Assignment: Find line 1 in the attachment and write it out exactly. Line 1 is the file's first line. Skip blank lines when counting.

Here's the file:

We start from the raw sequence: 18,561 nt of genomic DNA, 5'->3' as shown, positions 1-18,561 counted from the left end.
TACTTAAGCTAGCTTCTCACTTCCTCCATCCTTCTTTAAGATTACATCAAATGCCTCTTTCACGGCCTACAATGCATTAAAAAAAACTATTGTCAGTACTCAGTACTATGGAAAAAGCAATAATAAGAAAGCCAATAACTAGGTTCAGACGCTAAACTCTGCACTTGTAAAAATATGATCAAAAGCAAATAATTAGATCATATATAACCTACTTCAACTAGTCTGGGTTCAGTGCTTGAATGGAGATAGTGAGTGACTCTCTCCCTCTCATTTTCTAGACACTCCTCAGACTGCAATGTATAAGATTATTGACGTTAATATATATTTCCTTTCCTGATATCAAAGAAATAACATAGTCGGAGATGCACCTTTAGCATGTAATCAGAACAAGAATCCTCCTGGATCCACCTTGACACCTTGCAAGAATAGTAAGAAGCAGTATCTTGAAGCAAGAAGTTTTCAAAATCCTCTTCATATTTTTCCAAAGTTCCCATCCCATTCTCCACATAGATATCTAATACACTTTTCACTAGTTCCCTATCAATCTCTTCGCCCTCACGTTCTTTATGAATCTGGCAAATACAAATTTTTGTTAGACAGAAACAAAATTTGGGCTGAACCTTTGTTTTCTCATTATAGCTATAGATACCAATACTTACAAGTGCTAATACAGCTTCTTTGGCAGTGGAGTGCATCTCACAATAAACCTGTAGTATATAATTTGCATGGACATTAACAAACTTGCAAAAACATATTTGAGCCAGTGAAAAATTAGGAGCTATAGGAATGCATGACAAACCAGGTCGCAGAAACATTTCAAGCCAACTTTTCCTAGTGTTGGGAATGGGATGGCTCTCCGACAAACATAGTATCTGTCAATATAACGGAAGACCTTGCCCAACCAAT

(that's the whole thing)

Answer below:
We start from the raw sequence: 18,561 nt of genomic DNA, 5'->3' as shown, positions 1-18,561 counted from the left end.